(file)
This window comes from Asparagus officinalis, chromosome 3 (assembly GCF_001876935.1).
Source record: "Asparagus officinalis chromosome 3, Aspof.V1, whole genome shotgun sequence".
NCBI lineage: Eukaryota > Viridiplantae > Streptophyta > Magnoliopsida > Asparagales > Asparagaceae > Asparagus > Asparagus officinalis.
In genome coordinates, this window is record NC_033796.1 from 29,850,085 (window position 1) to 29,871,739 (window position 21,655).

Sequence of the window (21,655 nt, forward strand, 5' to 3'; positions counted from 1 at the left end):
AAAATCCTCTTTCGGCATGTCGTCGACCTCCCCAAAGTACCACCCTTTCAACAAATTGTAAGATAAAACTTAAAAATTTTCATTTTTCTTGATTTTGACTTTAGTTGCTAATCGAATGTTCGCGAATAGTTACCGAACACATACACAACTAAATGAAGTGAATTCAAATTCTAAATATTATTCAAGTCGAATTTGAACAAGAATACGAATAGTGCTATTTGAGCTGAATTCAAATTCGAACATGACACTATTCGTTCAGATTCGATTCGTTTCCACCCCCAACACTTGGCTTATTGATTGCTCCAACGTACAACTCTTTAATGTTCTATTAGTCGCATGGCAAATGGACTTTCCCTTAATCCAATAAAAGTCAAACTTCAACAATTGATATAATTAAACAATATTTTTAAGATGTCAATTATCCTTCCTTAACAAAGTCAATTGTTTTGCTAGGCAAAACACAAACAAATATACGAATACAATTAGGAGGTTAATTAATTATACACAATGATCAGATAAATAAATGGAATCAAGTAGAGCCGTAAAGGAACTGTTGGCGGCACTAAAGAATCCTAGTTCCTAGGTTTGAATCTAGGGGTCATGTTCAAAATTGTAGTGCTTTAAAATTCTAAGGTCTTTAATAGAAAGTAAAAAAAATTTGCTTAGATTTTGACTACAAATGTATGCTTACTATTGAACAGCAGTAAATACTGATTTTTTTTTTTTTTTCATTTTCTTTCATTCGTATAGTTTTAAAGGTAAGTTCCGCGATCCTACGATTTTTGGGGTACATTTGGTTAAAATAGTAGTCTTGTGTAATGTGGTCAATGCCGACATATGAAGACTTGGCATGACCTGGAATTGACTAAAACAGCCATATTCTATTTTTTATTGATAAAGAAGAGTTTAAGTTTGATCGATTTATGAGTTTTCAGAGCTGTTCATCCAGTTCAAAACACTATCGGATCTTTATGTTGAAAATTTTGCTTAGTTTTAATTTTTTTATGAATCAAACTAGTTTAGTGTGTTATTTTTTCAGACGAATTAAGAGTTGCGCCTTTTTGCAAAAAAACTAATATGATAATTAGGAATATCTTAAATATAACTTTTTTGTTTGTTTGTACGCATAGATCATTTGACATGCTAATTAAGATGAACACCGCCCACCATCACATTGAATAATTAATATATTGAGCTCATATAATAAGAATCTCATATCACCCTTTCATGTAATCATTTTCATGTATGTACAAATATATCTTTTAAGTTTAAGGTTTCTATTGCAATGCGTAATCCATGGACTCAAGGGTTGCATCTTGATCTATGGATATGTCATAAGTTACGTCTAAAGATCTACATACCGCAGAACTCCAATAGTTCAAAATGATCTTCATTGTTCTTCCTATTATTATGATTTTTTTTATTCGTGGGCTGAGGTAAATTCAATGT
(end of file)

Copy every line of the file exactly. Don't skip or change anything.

This window comes from Asparagus officinalis, chromosome 3 (assembly GCF_001876935.1).
Source record: "Asparagus officinalis chromosome 3, Aspof.V1, whole genome shotgun sequence".
NCBI lineage: Eukaryota > Viridiplantae > Streptophyta > Magnoliopsida > Asparagales > Asparagaceae > Asparagus > Asparagus officinalis.
In genome coordinates, this window is record NC_033796.1 from 29,850,085 (window position 1) to 29,871,739 (window position 21,655).

Sequence of the window (21,655 nt, forward strand, 5' to 3'; positions counted from 1 at the left end):
AAAATCCTCTTTCGGCATGTCGTCGACCTCCCCAAAGTACCACCCTTTCAACAAATTGTAAGATAAAACTTAAAAATTTTCATTTTTCTTGATTTTGACTTTAGTTGCTAATCGAATGTTCGCGAATAGTTACCGAACACATACACAACTAAATGAAGTGAATTCAAATTCTAAATATTATTCAAGTCGAATTTGAACAAGAATACGAATAGTGCTATTTGAGCTGAATTCAAATTCGAACATGACACTATTCGTTCAGATTCGATTCGTTTCCACCCCCAACACTTGGCTTATTGATTGCTCCAACGTACAACTCTTTAATGTTCTATTAGTCGCATGGCAAATGGACTTTCCCTTAATCCAATAAAAGTCAAACTTCAACAATTGATATAATTAAACAATATTTTTAAGATGTCAATTATCCTTCCTTAACAAAGTCAATTGTTTTGCTAGGCAAAACACAAACAAATATACGAATACAATTAGGAGGTTAATTAATTATACACAATGATCAGATAAATAAATGGAATCAAGTAGAGCCGTAAAGGAACTGTTGGCGGCACTAAAGAATCCTAGTTCCTAGGTTTGAATCTAGGGGTCATGTTCAAAATTGTAGTGCTTTAAAATTCTAAGGTCTTTAATAGAAAGTAAAAAAAATTTGCTTAGATTTTGACTACAAATGTATGCTTACTATTGAACAGCAGTAAATACTGATTTTTTTTTTTTTTTCATTTTCTTTCATTCGTATAGTTTTAAAGGTAAGTTCCGCGATCCTACGATTTTTGGGGTACATTTGGTTAAAATAGTAGTCTTGTGTAATGTGGTCAATGCCGACATATGAAGACTTGGCATGACCTGGAATTGACTAAAACAGCCATATTCTATTTTTTATTGATAAAGAAGAGTTTAAGTTTGATCGATTTATGAGTTTTCAGAGCTGTTCATCCAGTTCAAAACACTATCGGATCTTTATGTTGAAAATTTTGCTTAGTTTTAATTTTTTTATGAATCAAACTAGTTTAGTGTGTTATTTTTTCAGACGAATTAAGAGTTGCGCCTTTTTGCAAAAAAACTAATATGATAATTAGGAATATCTTAAATATAACTTTTTTGTTTGTTTGTACGCATAGATCATTTGACATGCTAATTAAGATGAACACCGCCCACCATCACATTGAATAATTAATATATTGAGCTCATATAATAAGAATCTCATATCACCCTTTCATGTAATCATTTTCATGTATGTACAAATATATCTTTTAAGTTTAAGGTTTCTATTGCAATGCGTAATCCATGGACTCAAGGGTTGCATCTTGATCTATGGATATGTCATAAGTTACGTCTAAAGATCTACATACCGCAGAACTCCAATAGTTCAAAATGATCTTCATTGTTCTTCCTATTATTATGATTTTTTTTATTCGTGGGCTGAGGTAAATTCAATGT